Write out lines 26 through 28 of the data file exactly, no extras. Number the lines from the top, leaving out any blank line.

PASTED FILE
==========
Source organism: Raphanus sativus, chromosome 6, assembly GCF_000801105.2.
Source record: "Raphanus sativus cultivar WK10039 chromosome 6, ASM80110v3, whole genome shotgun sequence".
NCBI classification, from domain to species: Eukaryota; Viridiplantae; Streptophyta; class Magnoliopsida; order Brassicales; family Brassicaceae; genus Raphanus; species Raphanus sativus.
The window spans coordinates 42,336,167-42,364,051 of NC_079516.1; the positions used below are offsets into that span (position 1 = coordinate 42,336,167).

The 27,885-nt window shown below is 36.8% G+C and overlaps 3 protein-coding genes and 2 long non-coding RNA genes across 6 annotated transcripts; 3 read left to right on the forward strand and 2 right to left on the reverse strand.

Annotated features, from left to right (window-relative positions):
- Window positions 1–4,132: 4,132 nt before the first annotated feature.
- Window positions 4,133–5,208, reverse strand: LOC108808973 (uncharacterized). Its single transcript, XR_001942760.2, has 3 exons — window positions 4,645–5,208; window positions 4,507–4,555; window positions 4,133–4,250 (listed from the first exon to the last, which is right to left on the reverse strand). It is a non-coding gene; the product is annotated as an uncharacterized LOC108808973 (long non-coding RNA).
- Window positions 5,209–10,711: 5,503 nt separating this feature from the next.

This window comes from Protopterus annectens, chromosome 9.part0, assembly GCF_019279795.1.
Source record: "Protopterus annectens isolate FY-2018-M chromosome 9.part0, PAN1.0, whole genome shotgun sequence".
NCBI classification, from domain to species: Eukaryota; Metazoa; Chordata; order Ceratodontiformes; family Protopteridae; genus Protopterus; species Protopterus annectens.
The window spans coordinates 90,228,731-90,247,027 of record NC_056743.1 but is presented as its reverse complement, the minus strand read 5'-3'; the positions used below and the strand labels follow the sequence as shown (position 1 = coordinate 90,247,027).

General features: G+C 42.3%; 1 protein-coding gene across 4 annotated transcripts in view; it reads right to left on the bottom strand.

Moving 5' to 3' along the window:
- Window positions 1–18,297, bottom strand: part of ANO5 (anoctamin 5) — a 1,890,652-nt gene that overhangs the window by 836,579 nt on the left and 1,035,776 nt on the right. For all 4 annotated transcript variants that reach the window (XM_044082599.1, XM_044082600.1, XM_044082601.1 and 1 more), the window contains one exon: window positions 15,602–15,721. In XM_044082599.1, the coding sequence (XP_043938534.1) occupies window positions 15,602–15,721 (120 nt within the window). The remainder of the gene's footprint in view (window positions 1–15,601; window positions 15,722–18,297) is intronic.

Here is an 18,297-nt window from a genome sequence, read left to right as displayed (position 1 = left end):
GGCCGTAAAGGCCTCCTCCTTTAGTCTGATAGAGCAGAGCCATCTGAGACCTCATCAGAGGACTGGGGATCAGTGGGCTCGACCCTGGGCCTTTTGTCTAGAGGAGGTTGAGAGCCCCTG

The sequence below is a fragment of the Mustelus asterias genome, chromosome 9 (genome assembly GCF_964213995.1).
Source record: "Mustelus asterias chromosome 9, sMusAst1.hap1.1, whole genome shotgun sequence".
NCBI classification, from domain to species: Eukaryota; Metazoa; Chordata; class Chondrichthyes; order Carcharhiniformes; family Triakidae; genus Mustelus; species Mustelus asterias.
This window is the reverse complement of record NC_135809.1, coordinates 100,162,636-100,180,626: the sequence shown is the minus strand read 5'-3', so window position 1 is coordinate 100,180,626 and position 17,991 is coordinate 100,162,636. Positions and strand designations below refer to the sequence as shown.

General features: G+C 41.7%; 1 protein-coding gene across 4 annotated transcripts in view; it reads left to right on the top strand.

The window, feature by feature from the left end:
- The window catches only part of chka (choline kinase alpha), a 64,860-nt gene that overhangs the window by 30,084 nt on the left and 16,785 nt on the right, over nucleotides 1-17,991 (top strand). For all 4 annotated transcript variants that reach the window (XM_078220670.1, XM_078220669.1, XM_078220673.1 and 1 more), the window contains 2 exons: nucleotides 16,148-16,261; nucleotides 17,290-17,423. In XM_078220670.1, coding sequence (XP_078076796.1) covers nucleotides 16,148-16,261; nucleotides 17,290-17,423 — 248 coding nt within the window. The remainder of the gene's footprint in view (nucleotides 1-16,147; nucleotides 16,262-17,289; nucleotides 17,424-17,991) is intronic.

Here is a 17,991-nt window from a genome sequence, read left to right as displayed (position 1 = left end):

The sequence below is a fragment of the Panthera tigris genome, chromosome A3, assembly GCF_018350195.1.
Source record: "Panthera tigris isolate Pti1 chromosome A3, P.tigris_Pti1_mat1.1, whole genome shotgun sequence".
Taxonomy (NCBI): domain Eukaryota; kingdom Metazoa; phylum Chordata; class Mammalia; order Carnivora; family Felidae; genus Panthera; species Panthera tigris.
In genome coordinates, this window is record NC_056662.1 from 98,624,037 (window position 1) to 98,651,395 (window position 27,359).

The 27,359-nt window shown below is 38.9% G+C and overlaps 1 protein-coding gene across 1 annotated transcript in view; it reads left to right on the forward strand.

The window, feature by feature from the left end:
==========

Here is a 17,991-nt window from a genome sequence, read left to right as displayed (position 1 = left end):

The sequence below is a fragment of the Panthera tigris genome, chromosome A3, assembly GCF_018350195.1.
Source record: "Panthera tigris isolate Pti1 chromosome A3, P.tigris_Pti1_mat1.1, whole genome shotgun sequence".